and MaryLee Rogers
of Bumpass Cove, in East Tennessee, tell the story of how a garbage dump in the mountains above their homes became an illegal hazardous waste site and how their community acted together to stop the trucks from dumping chemicals there.
Gail: "Oh mercy, five years ago, and now. Well, we was just ordinary housewives. We taught ourselves to drive. We didn't go any place that we didn't take the kids which was just to the grocery store and maybe to the laundromat. We wasn't involved in anything, not even the PTA. We didn't feel like we could donate anything. We didn't think there was anything we could do."
MaryLee: "First thing we should say: our mothers taught us to be good mothers and wives — that's it. That was our role in life, you know. That's what we was taught, and that's what we did five years ago — watch soap operas. Now I don't even get to watch a soap opera. I never see soap operas."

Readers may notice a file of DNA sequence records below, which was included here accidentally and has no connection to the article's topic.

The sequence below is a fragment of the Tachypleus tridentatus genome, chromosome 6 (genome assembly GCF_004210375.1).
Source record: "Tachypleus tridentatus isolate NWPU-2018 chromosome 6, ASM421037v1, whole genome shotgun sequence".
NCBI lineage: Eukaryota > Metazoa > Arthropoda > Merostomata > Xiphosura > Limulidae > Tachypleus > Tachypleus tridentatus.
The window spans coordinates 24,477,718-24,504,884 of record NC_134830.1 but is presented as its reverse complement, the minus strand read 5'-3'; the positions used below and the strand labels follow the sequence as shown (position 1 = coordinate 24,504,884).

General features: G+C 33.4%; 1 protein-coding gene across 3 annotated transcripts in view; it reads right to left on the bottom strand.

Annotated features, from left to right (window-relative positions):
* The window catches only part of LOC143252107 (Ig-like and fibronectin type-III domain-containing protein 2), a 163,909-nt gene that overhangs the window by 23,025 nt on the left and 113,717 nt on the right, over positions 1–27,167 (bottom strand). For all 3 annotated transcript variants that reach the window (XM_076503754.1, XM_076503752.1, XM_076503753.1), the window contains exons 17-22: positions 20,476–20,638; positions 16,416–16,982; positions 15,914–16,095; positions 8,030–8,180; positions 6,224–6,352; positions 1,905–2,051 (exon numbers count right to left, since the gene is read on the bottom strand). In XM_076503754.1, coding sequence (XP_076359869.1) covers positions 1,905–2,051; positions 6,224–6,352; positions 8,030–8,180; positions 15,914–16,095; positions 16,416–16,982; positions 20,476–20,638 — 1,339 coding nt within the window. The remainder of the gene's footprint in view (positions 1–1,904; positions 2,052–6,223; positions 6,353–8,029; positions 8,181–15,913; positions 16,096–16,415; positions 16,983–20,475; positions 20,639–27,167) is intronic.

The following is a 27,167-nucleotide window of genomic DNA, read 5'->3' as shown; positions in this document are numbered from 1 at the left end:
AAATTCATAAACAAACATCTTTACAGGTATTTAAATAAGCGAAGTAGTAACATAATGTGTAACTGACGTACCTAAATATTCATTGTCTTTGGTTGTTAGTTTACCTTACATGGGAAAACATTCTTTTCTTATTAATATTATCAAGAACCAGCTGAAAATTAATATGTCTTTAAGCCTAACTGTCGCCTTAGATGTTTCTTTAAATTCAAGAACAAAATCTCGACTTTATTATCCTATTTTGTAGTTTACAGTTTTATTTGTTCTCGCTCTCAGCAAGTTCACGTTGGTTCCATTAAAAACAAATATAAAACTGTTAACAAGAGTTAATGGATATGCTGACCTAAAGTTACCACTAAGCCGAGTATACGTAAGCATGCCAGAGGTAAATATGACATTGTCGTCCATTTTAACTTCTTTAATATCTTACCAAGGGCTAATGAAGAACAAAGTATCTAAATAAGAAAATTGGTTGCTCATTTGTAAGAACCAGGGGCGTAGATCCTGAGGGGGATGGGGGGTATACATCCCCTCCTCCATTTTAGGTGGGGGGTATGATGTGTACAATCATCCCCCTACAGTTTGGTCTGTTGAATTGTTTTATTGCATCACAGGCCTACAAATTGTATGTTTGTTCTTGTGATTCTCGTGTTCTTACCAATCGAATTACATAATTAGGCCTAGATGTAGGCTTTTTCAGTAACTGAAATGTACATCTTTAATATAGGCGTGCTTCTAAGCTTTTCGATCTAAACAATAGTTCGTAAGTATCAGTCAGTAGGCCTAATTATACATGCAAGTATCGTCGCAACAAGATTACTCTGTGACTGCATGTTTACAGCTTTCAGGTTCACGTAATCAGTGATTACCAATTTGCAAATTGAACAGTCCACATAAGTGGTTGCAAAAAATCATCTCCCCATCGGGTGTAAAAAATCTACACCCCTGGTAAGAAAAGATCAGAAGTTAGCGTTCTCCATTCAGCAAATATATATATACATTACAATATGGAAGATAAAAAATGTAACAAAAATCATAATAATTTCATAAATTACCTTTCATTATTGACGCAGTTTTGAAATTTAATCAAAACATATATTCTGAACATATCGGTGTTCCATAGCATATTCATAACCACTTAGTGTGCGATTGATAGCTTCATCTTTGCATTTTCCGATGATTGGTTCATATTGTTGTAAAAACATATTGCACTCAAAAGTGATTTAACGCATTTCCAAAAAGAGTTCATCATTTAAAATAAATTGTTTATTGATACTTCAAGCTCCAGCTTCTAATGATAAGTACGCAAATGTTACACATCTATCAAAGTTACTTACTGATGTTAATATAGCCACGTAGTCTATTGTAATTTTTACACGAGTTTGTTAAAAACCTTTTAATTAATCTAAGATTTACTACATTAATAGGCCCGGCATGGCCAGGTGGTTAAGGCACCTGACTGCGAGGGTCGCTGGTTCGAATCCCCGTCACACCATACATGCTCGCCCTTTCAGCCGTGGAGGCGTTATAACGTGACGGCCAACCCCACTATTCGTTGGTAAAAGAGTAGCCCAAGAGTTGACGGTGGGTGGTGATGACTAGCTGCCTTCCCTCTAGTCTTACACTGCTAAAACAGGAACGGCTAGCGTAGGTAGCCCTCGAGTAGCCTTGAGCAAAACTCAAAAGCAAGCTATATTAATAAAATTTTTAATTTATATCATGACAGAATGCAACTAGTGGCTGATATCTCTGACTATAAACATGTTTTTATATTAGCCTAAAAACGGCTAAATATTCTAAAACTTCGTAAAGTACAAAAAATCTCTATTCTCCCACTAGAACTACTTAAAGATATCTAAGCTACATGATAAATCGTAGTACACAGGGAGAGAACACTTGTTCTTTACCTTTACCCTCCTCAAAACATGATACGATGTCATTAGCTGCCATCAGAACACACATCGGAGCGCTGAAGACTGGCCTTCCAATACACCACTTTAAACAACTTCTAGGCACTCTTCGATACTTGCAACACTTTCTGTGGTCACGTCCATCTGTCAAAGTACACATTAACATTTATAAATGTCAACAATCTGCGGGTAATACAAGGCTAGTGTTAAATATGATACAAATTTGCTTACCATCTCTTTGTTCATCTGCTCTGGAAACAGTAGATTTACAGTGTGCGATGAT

Where are they now?
Gail Story: Today, Gail continues to gain inspiration from her work at Bumpass Cove, and works to spread this consciousness.
Mary Lee Rogers: After raising her own family, Mary Lee and her husband have served as foster parents for over 50 children in East Tennessee.